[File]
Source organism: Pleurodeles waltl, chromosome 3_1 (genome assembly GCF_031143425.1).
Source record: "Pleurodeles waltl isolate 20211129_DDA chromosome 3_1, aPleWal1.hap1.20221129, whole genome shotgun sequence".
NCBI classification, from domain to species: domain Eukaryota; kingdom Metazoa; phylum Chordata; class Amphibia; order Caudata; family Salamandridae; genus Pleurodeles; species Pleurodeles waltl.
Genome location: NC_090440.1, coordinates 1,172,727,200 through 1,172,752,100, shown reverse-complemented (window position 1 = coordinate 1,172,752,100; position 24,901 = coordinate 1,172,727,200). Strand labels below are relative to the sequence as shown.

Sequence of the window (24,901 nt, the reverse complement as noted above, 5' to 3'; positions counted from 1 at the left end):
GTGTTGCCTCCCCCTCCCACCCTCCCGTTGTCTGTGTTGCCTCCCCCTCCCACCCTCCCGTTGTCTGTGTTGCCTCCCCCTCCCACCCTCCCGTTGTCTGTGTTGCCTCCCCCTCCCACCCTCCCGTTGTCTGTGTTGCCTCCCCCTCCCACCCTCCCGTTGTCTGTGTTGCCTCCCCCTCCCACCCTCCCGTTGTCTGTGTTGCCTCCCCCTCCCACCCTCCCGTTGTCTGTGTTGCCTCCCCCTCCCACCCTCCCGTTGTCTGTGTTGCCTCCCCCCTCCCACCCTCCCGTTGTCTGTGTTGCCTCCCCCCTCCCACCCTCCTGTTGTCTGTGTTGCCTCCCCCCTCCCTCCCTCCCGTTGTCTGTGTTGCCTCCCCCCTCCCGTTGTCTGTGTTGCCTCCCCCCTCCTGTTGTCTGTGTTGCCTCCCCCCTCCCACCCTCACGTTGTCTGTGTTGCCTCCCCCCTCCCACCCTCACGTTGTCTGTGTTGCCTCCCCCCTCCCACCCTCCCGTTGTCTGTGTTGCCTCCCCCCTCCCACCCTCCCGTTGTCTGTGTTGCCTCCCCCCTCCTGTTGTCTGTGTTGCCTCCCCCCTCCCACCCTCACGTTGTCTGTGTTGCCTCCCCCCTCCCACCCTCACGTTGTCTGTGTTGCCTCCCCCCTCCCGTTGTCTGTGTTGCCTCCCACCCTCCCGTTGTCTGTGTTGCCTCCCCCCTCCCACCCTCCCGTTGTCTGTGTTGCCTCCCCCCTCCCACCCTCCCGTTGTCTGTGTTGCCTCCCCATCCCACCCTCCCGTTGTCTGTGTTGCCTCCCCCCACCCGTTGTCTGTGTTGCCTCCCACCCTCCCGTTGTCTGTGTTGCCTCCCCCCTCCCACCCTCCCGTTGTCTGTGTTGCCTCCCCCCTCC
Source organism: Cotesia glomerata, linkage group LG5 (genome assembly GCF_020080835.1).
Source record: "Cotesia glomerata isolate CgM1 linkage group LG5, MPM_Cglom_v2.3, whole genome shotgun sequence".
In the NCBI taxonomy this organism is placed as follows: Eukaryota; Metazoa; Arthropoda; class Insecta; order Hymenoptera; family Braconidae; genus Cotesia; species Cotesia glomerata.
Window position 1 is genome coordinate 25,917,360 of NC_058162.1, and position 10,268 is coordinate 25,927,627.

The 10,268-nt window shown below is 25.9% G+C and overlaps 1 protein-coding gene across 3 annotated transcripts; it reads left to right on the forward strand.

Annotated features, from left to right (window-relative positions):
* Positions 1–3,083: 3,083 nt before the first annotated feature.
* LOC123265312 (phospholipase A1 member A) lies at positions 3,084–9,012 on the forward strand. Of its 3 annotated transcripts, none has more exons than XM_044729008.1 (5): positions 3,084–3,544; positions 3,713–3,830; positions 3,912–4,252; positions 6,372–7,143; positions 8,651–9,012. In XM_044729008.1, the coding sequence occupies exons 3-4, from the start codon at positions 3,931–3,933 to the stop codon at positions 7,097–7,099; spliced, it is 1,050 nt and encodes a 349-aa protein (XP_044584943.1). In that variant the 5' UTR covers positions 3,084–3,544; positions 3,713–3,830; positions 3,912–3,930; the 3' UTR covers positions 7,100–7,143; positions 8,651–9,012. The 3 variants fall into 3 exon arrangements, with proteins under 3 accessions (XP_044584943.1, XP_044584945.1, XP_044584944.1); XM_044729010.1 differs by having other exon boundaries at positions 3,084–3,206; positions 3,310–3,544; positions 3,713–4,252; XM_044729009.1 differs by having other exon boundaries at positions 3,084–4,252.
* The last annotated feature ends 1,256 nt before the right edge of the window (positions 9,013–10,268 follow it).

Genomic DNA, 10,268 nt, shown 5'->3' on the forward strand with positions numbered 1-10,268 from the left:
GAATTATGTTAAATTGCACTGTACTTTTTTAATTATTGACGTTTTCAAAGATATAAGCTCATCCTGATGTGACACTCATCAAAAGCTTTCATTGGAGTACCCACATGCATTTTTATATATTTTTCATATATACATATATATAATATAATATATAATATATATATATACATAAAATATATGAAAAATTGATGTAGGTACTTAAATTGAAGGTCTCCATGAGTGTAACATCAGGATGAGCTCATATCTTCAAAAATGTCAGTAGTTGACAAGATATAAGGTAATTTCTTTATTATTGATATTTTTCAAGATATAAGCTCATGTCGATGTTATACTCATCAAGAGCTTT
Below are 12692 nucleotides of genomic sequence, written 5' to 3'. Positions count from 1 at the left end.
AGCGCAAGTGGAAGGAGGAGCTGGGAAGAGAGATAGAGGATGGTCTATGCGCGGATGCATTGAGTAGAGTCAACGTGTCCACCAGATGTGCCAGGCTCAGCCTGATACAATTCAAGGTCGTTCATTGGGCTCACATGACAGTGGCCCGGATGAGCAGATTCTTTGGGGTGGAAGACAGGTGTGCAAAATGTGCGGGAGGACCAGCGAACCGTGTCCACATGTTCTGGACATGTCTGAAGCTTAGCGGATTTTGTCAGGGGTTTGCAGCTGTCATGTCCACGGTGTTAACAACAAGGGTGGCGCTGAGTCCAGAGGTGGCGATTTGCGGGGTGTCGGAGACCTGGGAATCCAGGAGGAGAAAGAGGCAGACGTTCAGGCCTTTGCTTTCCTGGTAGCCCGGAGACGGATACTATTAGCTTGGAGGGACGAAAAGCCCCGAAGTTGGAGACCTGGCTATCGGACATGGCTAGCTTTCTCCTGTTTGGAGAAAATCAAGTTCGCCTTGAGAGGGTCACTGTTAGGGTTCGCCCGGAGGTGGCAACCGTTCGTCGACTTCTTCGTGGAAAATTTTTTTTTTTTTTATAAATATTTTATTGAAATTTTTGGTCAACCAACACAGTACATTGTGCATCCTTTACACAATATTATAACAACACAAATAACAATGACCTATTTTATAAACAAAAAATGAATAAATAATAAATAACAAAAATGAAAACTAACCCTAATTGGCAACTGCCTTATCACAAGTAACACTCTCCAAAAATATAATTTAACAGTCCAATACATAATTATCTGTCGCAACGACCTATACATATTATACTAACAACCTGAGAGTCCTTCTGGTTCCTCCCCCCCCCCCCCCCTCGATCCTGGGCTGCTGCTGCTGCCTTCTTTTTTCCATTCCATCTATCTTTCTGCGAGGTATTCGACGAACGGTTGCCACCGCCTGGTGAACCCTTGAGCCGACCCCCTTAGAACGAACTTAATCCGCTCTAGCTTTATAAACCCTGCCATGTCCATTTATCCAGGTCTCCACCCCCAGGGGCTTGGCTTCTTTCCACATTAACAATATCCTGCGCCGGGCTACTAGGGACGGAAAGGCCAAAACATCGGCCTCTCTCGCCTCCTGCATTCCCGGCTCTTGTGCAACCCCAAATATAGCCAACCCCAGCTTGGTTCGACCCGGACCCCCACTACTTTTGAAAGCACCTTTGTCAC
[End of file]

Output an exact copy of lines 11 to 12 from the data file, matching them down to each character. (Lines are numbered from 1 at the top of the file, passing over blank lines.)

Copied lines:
The 10,268-nt window shown below is 25.9% G+C and overlaps 1 protein-coding gene across 3 annotated transcripts; it reads left to right on the forward strand.

Annotated features, from left to right (window-relative positions):